Palm to Focus on Hardware in New Ads

Hoping to boost flagging sales, PDA maker Palm, Inc. announced plans to unveil a new advertising campaign on Monday, which aims to hook holiday shoppers.

The announcement comes less than 24 hours after the Santa Clara, Calif.-based firm abruptly lost its high-profile chief executive Carl Yankowski amid internal confusion about Palm’s future direction.

The company is finalizing the separation of its hardware and software businesses as outlined in a restructuring plan announced earlier this past summer. Although Palm’s market share in the hardware side has suffered as of late, a recent survey showed its software still dominated the market for PDAs.

But the significance of the latest television and online ad campaign is its focus on the hardware side of the business. In a new twist, the campaign seeks to call attention to the company’s hardware features. Specifically, the new ads are expected to focus heavily on the fact that Palm’s m125, m500 and m505 PDAs include slots to add expansion cards, which can increase memory, serve as a way to back-up data, or add new applications.

The ads are also expected to highlight features available through Palm’s Universal Connector, a device that attaches to the company’s PDAs and allow it to add peripherals, such as a digital camera or modem.

The focus on hardware is something of a dramatic change for Palm, which in previous campaigns has championed the cause of its OS, which it licenses to other manufacturers, such as Sony and Kyocera — and not necessarily its devices’ technology. Last November, the PDA maker launched a $100 million rebranding campaign designed, in the words of a spokesperson, to “reposition … Palm from what people perceive it to be today — which is, frankly, a handheld computer company, maker of the most popular handheld computer today — to a Palm OS-licensing company.”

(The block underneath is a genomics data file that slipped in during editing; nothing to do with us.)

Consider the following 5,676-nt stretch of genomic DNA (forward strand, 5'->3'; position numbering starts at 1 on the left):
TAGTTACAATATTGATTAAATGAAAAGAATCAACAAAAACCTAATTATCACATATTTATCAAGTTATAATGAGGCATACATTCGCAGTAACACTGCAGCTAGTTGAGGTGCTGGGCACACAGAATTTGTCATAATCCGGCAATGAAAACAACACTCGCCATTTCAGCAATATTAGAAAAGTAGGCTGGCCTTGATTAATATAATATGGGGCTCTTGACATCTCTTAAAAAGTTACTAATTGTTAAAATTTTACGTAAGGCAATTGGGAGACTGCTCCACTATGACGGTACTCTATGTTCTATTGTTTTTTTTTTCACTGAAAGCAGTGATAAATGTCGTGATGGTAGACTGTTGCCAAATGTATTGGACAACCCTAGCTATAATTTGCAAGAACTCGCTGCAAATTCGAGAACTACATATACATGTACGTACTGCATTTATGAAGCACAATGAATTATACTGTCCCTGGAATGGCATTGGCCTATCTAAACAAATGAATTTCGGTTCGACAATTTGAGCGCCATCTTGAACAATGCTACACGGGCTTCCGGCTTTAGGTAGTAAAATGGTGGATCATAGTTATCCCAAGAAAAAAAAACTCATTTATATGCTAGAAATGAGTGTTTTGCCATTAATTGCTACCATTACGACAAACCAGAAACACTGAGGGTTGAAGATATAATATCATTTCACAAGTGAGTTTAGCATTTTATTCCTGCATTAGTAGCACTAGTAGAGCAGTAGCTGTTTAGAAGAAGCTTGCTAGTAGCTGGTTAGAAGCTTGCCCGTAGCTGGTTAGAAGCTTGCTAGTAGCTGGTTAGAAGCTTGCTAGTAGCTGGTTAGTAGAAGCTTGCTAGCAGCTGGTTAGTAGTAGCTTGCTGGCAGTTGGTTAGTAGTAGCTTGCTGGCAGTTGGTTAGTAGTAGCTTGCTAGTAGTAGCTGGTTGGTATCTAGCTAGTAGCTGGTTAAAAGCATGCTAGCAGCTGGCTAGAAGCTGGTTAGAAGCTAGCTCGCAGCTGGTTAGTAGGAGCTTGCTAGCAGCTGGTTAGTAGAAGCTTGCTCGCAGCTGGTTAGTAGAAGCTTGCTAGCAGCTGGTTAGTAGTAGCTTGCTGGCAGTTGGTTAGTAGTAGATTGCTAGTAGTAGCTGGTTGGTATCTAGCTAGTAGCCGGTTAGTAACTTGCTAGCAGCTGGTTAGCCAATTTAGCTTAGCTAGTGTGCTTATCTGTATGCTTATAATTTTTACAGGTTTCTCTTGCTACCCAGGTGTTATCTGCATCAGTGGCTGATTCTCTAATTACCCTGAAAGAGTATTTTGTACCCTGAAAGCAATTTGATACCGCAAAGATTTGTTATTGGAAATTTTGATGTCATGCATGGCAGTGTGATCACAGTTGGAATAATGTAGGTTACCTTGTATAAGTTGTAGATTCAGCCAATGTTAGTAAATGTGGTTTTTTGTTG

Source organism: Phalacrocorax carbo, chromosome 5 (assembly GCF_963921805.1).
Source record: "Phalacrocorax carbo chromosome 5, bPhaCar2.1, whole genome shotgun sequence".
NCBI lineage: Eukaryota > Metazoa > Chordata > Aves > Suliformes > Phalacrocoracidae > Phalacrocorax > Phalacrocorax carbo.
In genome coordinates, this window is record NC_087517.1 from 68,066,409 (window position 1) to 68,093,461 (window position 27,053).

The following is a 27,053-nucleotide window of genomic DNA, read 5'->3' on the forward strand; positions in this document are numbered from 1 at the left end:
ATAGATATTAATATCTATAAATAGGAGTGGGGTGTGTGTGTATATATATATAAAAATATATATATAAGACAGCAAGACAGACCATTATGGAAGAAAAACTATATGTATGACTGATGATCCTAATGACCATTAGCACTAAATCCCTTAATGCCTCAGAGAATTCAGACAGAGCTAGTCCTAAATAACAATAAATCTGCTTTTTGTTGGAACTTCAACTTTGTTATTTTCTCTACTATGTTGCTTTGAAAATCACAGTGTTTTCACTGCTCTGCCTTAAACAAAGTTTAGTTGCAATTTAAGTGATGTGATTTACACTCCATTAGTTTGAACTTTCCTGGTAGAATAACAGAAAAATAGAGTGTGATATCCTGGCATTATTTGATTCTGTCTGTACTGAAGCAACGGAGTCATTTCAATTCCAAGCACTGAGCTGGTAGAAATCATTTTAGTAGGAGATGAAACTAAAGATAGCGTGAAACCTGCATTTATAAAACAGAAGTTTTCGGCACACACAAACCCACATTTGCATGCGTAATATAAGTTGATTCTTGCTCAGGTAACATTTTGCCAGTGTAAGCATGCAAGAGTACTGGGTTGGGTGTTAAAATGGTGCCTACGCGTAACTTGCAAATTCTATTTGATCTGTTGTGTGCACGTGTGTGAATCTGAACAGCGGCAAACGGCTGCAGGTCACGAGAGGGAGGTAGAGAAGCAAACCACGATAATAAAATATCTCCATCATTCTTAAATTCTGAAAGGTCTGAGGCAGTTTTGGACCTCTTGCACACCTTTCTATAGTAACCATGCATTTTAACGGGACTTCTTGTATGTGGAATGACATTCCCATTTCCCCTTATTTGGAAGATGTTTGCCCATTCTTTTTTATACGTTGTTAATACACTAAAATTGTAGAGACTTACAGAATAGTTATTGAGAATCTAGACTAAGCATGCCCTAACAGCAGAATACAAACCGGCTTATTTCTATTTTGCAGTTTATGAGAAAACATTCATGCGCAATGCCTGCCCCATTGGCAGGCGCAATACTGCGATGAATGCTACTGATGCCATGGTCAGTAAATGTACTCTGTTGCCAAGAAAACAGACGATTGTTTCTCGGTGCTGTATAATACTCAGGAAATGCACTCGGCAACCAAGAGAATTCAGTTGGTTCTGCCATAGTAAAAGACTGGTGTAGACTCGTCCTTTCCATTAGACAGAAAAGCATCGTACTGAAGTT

Since then, however, hard times have befallen the PDA manufacturer. During the past year, Palm has had to cope with flagging sales, vast amounts of unsold inventory, a delay of its m500 series’ launch, and a debilitating price war.

In September, Palm reported that sales had fallen off 47 percent from the previous year’s levels, down to $214 million, and that its $193 million quarterly burn rate had left the company with but $321 million in cash remaining in the bank.

To be sure, Palm contends the new campaign will equally highlight the OS capabilities. The new ads, designed by San Francisco-based AKQA, seek to highlight the vast array of applications that the Palm OS can run — an approach that Palm has taken with previous print and out-of-home campaigns.

“We’re moving from the mobile professional to the mobile majority, a market where useful and relevant applications are king,” said Ken Wirt, senior vice president of the company’s Solutions Group Marketing unit. “We have an outstanding applications story to tell, and we’re telling it.”

Through January, the campaign will promote a special offer of a free, 16-meg Panasonic SD expansion card to purchasers of a new Palm m125, m500 or m505. The PDAs also will come with $250 worth of coupons, Palm said.

“Our expansion capabilities and SD card promotional offer make our story even more compelling,” Wirt said. “These little cards unleash a torrent of capability.”

The ads, which use music by techno club band Daft Punk, are slated to debut on national cable television and online on Monday. The company said the ads will likely appear on major U.S. and Canadian networks, as well as internationally.

“The ads are modern and digital, and they reflect the personality of Palm, and there’s also a nice link with resellers,” said Kirk Citron, chief strategic officer of AKQA. “I think the message will resonate with a broad range of people — especially the expansion message and free SD card offer, which lets people experience the additional value they can get out of their Palm handhelds.”

Shares of Palm were up 20 percent in Friday trading.

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